With Tierney back in the fold, the Sharks now have just under $4.4 million in salary cap space, according to CapFriendly. That’s for a roster carrying 14 forwards, seven defenseman, and two goaltenders, and San Jose’s actual cap space may change depending on the outcome of various positional battles in training camp. 

This summer, Tierney became the fourth Sharks player since 2008 to file for arbitration. In every case, including with Tierney on Wednesday, a settlement was reached prior to a hearing. 

The Sharks also signed a pair of prospects to entry-level contracts on Wednesday. Defenseman Ryan Merkley, San Jose’s first-round pick this June, and 21-year-old forward Alexander True, who scored 28 points in 68 games with the AHL’s San Jose Barracuda last season, both inked deals with the organization.

Martin Jones' new goalie mask will have Sharks fans seeing double

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Martin Jones' new goalie mask will have Sharks fans seeing double

Sharks goaltender Martin Jones won't just enter the season with a different paycheck, the result of entering the first year of a five-year, $34.5 million contract extension that he signed last July. He'll also have a new mask.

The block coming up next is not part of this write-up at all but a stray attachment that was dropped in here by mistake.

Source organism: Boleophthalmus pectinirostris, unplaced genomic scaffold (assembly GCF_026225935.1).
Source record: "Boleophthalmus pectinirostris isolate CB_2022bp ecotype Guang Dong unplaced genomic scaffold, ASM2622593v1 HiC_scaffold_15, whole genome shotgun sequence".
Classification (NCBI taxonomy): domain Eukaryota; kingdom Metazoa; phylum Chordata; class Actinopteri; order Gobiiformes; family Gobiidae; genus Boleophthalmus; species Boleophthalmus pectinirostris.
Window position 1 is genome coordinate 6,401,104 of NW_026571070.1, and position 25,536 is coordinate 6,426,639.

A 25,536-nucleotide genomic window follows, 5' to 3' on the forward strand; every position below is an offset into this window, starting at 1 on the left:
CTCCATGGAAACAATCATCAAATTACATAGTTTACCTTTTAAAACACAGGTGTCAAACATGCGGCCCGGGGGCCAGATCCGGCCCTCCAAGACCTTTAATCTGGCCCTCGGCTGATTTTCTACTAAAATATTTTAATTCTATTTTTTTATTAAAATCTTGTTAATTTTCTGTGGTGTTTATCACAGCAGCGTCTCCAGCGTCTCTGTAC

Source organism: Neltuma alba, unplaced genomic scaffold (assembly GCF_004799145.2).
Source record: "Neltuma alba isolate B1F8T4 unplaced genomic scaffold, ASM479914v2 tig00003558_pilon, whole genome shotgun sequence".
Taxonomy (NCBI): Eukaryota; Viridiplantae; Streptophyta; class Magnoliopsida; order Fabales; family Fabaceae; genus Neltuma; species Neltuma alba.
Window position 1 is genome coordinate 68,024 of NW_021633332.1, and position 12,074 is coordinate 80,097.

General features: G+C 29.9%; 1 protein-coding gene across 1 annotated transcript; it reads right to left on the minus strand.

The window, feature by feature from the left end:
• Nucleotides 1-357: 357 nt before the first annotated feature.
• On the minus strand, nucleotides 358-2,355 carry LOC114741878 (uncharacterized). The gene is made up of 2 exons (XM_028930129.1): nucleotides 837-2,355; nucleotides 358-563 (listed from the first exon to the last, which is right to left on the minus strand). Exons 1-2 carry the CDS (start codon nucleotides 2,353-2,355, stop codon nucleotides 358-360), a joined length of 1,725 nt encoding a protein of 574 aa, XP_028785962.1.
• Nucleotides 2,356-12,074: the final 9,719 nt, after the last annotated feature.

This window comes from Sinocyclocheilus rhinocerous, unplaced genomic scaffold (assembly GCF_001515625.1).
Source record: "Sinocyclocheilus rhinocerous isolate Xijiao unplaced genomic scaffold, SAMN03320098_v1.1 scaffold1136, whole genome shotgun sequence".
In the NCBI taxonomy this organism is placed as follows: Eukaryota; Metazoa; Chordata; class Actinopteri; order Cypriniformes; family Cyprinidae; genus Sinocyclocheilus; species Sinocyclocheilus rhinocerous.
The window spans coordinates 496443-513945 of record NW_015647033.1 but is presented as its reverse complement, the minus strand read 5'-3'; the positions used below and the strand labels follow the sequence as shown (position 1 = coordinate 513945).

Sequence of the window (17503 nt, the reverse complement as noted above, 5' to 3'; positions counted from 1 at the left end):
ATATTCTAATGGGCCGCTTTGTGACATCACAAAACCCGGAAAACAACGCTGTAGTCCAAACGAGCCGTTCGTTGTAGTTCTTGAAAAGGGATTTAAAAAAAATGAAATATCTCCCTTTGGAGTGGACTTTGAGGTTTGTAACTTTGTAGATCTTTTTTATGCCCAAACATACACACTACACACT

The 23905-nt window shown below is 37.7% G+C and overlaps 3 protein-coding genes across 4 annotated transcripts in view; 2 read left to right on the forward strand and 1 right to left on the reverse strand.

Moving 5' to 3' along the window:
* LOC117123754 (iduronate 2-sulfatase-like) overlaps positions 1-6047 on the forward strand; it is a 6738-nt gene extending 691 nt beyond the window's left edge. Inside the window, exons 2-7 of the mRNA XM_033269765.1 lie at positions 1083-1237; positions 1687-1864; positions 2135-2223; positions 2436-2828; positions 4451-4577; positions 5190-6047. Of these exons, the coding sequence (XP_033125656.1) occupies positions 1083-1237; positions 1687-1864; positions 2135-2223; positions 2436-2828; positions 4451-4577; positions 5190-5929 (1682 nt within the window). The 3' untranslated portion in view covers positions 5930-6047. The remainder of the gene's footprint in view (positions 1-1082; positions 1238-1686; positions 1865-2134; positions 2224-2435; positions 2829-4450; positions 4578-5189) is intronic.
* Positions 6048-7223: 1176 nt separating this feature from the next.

Toronto-based artist Steve Nash unveiled a look at Jones' mask design for the upcoming season Monday morning on Twitter. The design again features San Jose's secondary logo but with some subtle differences.

Eagle-eyed mask afficionados will notice a couple of tweaks. First, there now are two sharks on the side, compared to only one last season. Those sharks boast orange eyes seen on the back of his mask last season

For comparison, here's a look at Jones' mask from last year.

The 28-year-old netminder is entering his fourth season in San Jose's crease. Jones posted a .915 save percentage in 60 regular-season starts and followed that with a .928 in 10 postseason starts as the Sharks advanced to the second round. 

We'll get our best look at Jones' new mask in action when training camp opens in mid-September, and, assuming he plays, in a game as soon as the Sept. 18 preseason opener against the Ducks.